FAYETTEVILLE, N.C. (WNCN) – A North Carolina veteran exposed to toxic burn pits called it a “victory” that President Biden signed the PACT Act into law Wednesday, expanding healthcare benefits for millions of veterans. 

Pastor Mark Rowden, who served in the Army, said he has dealt with health issues for years after breathing in toxic fumes. 

“It shows that there is still hope,” Rowden said. “I think it has taken far too long. Veterans should not have had to suffer as long as they have. But, we’re grateful, and I’m grateful that now there’s a bill that says we care.” 

The bipartisan new law is aimed at making it easier for veterans exposed to toxins to get healthcare and disability payments. The Associated Press reported that even though burn pits were used in Iraq and Afghanistan to dispose of trash and other hazardous materials, the Veterans Affairs Department denied 70 percent of claims involving exposure to those pits. Under the law, veterans would not have to prove that certain illnesses are directly tied to the burn pits. 

The PACT Act also includes provisions that will allow veterans and others who were exposed to toxic water at Camp Lejeune in Jacksonville between 1953 and 1987 to sue the government for injuries and deaths due to that contamination. 

It also calls for the VA to do studies of veterans like Rowden who served during the Gulf War about the impacts of toxic exposures. 

“It’s not going to go away. As long as we have veterans, we will have issues that I believe will always need to be dealt with,” Rowden said. 

The PACT Act passed Congress with broad bipartisan support, but Sen. Thom Tillis (R-North Carolina) voted against it.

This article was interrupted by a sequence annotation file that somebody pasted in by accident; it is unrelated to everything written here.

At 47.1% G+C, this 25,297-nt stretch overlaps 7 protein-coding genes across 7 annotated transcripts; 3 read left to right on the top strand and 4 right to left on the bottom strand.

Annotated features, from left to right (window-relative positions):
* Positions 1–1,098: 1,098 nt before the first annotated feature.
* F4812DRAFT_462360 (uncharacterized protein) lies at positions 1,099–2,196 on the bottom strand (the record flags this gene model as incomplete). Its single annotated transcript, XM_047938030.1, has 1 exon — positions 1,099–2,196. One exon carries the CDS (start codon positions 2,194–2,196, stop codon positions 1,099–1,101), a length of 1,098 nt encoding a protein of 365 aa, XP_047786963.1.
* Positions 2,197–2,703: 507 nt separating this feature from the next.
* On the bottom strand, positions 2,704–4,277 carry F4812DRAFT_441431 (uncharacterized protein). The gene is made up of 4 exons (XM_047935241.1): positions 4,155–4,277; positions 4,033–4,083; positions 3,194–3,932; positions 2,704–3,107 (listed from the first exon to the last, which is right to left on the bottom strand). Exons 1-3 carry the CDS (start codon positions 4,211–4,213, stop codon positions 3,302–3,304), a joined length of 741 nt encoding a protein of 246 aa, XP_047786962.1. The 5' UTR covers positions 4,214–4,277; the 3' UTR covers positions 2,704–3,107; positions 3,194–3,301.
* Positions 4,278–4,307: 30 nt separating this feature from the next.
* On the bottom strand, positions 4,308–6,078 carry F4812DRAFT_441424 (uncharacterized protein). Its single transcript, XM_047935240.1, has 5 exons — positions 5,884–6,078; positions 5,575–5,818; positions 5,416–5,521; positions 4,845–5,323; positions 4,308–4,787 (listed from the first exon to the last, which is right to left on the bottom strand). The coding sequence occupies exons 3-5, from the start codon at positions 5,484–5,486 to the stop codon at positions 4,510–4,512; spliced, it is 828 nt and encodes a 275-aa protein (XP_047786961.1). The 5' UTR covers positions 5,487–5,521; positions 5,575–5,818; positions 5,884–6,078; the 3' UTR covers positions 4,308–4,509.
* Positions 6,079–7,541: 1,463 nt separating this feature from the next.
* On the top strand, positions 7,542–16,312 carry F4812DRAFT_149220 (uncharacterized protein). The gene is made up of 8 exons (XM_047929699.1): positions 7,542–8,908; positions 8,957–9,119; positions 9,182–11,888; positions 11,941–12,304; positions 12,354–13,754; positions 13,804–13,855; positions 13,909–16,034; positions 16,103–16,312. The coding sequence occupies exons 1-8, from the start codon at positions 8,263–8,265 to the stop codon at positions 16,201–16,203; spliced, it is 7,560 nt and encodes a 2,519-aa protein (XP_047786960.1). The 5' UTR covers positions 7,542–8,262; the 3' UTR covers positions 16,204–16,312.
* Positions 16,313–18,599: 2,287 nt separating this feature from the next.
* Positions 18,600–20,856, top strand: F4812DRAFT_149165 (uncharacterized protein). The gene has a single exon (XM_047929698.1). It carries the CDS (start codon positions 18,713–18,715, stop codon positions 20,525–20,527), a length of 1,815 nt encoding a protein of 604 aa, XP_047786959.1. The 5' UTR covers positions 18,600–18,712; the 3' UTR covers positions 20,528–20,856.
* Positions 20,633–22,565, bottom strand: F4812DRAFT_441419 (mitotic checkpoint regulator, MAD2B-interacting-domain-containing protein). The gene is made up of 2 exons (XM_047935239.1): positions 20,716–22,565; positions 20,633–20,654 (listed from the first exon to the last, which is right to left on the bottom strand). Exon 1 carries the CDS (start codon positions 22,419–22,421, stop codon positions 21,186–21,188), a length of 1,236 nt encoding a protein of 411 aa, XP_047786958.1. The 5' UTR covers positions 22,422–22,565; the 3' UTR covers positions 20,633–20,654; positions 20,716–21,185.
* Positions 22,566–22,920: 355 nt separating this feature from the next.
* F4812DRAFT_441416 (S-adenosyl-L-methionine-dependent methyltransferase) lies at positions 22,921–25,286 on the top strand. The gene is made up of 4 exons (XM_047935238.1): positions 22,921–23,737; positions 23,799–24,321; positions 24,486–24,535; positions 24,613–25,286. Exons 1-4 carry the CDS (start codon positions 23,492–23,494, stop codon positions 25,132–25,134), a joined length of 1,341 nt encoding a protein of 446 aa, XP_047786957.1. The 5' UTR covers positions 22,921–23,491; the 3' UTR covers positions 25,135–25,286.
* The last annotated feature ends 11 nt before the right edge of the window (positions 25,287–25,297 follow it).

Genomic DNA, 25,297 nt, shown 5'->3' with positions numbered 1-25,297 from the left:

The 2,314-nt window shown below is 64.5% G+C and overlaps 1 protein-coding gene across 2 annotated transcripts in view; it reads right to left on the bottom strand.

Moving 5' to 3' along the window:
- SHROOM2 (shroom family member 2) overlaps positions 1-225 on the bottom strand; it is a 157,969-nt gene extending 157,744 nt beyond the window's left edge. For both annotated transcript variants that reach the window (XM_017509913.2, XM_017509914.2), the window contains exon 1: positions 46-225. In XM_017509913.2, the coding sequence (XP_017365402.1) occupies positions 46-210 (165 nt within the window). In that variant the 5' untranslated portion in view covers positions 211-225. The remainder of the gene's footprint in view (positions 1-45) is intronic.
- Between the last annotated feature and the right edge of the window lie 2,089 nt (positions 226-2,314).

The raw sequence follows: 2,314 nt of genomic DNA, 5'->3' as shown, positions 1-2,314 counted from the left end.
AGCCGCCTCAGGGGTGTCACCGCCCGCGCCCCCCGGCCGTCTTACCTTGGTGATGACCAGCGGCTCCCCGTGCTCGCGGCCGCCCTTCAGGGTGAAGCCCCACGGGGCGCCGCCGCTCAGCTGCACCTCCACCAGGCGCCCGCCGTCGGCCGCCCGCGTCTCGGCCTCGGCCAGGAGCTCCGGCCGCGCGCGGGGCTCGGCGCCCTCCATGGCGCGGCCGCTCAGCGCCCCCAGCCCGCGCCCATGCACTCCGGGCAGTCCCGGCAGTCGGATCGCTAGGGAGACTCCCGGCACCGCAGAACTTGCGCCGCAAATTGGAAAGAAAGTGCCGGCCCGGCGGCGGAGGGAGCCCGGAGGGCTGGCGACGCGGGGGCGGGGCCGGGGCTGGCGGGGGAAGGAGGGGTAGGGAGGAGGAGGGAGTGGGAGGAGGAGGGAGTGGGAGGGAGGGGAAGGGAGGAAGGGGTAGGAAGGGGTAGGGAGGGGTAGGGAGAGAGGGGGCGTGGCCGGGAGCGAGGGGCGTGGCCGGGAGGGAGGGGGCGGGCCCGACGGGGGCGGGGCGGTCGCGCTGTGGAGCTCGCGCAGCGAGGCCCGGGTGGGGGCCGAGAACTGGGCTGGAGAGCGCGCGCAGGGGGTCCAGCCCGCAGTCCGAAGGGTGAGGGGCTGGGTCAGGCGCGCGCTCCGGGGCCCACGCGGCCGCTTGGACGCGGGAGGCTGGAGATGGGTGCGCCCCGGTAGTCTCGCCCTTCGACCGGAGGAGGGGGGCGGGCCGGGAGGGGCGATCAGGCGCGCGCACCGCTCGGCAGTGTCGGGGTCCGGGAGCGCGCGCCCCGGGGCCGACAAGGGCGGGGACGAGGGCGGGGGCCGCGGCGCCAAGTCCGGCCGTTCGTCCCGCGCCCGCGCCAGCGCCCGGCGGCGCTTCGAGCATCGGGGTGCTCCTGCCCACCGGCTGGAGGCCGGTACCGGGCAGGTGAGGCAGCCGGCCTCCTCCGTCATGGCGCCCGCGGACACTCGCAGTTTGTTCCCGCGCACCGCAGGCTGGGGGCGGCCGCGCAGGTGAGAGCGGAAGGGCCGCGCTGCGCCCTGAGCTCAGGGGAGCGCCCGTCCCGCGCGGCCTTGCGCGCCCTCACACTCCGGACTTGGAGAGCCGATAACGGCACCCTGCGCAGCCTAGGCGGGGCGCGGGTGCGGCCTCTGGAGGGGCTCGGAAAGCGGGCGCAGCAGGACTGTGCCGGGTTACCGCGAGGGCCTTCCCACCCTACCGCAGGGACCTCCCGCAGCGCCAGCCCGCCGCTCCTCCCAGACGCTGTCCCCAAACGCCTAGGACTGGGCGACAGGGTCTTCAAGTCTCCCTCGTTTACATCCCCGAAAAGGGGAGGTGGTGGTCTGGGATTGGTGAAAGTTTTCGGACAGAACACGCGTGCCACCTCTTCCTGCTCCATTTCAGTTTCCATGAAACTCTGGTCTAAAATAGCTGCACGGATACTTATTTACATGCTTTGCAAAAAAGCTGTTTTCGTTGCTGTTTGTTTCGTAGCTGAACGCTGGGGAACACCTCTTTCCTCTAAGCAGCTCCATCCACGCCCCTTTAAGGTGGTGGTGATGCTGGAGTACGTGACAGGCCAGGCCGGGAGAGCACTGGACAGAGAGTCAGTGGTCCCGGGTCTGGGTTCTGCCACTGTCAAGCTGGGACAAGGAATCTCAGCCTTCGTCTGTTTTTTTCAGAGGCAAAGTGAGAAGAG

He worked on elements of the legislation and said he supported the goals of it, but he said the Veterans Affairs Department does not have the capacity to implement it. 

“One of the things that’s wrong with Washington is they get so caught up on what they want to do, they don’t spend the time on how to do it. I’m worried that we’re making a promise that we’re not going to keep,” he said in an interview last week with WJZY. “And, I’m absolutely convinced that we’re gonna have to come back in the next Congress and do a lot of work to make sure that veterans do not have unacceptable wait times.” 

Tillis was among 11 Republicans who voted against the bill in the Senate.  

“It really matters. And, it should matter to all of North Carolinians by the vote being such as it was. To say no, that’s to me a slap in the face,” Rowden said. 

Gov. Roy Cooper (D) criticized Tillis this week in a tweet, saying the senator needs a “values check” for voting against the PACT Act and for capping the cost of insulin in the Inflation Reduction Act, that the U.S. Senate passed over the weekend.  

Tillis has since responded to Cooper.

“Roy Cooper demanded that Congress pass a reckless $740 billion tax and spending spree to fund Joe Biden’s left-wing priorities. Biden’s biggest cheerleader in NC is Roy Cooper. Grateful for the NCGA, which stands up to his liberal agenda in Raleigh and ensures that it goes nowhere.” 

The PACT Act also has become an issue in the year’s race to replace retiring U.S. Sen. Richard Burr (R-North Carolina). 

The Republican nominee, U.S. Rep. Ted Budd, initially voted against the PACT Act but later voted for the final version that passed the House. 

Democratic candidate Cheri Beasley tweeted Wednesday that Budd “played politics with the healthcare our veterans need.” 

Budd responded to her by noting he voted for the final version and added, “The only one trying to score cheap political points off our veterans is you.”